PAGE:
CHED’S legal mandate to oversee matters involving education is based on Section 8 of Republic Act No. 7722otherwise known as the Higher Education Act of 1994 which provides:
SEC. 8. Powers and Functions of the Commission. – The Commission shall have the following powers and functions:
a) formulate and recommend development plans, policies, priorities and programs on higher education and research;
b) formulate and recommend development plans, policies, priorities and programs on research;
c) recommend to the executive and legislative branches, priorities and grants on higher education and research;
d) set minimum standards for programs and institutions of higher learning recommended by panels of experts in the field and subject to public hearing, and enforce the same;
e) monitor and evaluate the performance of programs and institutions of higher learning for appropriate incentives as well as the imposition of sanctions such as, but not limited to, diminution or withdrawal of subsidy, recommendation on the downgrading or withdrawal of accreditation, program termination or school closure;
f) identify, support and develop potential centers of excellence in program areas needed for the development of world-class scholarship, nation building and national development;
g) recommend to the Department of Budget and Management the budgets of public institutions of higher learning as well as general guidelines for the use of their income;
h) rationalize programs and institutions of higher learning and set standards, policies and guidelines* for the creation of new ones as well as the conversion or elevation of schools to institutions of higher learning, subject to budgetary limitations and the number of institutions of higher learning in the province or region where creation, conversion or elevation is sought to be made;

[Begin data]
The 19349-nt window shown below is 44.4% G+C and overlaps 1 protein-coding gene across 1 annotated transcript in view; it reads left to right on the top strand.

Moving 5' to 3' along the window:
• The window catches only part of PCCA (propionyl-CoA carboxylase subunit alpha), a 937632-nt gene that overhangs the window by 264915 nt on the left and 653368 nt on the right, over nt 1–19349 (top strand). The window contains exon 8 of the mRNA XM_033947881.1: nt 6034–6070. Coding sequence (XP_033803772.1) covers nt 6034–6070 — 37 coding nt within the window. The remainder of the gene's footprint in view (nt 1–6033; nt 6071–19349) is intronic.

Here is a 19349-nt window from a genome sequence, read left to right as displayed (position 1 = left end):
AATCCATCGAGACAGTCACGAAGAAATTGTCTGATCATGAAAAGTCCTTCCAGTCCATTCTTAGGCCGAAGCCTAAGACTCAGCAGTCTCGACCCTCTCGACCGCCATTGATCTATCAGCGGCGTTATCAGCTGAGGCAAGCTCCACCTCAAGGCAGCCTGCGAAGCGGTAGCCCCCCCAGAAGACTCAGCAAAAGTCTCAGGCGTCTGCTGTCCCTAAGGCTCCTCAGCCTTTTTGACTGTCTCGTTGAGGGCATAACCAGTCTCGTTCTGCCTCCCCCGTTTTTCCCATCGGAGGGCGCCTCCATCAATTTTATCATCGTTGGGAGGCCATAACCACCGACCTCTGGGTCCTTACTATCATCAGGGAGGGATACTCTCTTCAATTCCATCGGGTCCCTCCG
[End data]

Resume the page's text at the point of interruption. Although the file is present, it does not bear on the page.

i) develop criteria for allocating additional resources such as research and program development grants, scholarships, and other similar programs: Provided, That these shall not detract from the fiscal autonomy already enjoyed by colleges and universities;
j) direct or redirect purposive research by institutions of higher learning to meet the needs of agro-industrialization and development;
k) devise and implement resource development schemes;
l) administer the Higher Education Development Fund, as described in section 10 hereunder, which will promote the purposes of higher education;
m) review the charters of institutions of higher learning and state universities and colleges including the chairmanship and membership of their governing bodies and recommend appropriate measures as basis of necessary action;
n) promulgate such rules and regulations and exercise such other powers and functions as may be necessary* to carry out effectively the purpose and objective of this Act; and
o) perform such other functions as may be necessary for its effective operations and for the continued enhancement, growth or development of higher education.
(emphasis and underscoring supplied.)
APPLYING RULES ON STATUTORY CONSTRUCTION
A perusal of the above-mentioned provision reveals that that primary nature of CHED’s authority anent higher educational institutions, specifically that of private higher educational institutions, appears to be recommendatory and supervisory in nature. This contemplates an exercise of powers only to see to it that educational institutions perform their duties in accordance with the objectives enshrined in the declaration of Policy of Republic Act 7722, and in relation to the minimum standards set forth in section 8 of the same law.
The controversy lies in the fact that most promulgations issued by the CHED have been advanced in the view that it supposedly possesses a range of regulatory powers anchoring the same on par. n and o of sec. 8 of RA 7722.
However, these are “catch all provisions” which, being over-broad in nature, have to be seen in the context of the intent of the framers of the law as well as the over-all provision in which it is contained. It is in fact, a cardinal rule of construction that a statute should be read as a harmonious whole, with its various parts being interpreted within their broader statutory context in a manner that furthers statutory purposes.